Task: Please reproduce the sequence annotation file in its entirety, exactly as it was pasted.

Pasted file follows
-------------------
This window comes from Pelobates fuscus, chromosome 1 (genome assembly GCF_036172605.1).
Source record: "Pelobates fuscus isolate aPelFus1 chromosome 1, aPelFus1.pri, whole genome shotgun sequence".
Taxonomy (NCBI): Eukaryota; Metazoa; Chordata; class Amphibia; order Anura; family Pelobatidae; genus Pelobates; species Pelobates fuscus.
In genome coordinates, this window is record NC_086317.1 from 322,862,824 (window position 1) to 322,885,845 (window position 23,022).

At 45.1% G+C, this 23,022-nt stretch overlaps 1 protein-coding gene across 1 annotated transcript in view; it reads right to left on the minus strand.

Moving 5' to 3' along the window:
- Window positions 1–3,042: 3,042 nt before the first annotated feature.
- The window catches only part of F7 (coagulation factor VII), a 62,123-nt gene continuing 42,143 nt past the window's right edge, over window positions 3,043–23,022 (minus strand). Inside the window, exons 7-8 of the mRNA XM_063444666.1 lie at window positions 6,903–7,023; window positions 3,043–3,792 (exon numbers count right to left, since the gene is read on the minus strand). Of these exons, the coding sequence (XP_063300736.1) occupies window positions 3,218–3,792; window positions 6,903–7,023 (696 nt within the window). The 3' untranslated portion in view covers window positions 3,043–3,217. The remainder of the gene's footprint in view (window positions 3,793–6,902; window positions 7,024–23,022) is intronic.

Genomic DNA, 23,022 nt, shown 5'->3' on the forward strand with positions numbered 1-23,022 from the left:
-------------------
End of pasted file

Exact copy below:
This window comes from Pelobates fuscus, chromosome 1 (genome assembly GCF_036172605.1).
Source record: "Pelobates fuscus isolate aPelFus1 chromosome 1, aPelFus1.pri, whole genome shotgun sequence".
Taxonomy (NCBI): Eukaryota; Metazoa; Chordata; class Amphibia; order Anura; family Pelobatidae; genus Pelobates; species Pelobates fuscus.
In genome coordinates, this window is record NC_086317.1 from 322,862,824 (window position 1) to 322,885,845 (window position 23,022).

At 45.1% G+C, this 23,022-nt stretch overlaps 1 protein-coding gene across 1 annotated transcript in view; it reads right to left on the minus strand.

Moving 5' to 3' along the window:
- Window positions 1–3,042: 3,042 nt before the first annotated feature.
- The window catches only part of F7 (coagulation factor VII), a 62,123-nt gene continuing 42,143 nt past the window's right edge, over window positions 3,043–23,022 (minus strand). Inside the window, exons 7-8 of the mRNA XM_063444666.1 lie at window positions 6,903–7,023; window positions 3,043–3,792 (exon numbers count right to left, since the gene is read on the minus strand). Of these exons, the coding sequence (XP_063300736.1) occupies window positions 3,218–3,792; window positions 6,903–7,023 (696 nt within the window). The 3' untranslated portion in view covers window positions 3,043–3,217. The remainder of the gene's footprint in view (window positions 3,793–6,902; window positions 7,024–23,022) is intronic.

Genomic DNA, 23,022 nt, shown 5'->3' on the forward strand with positions numbered 1-23,022 from the left: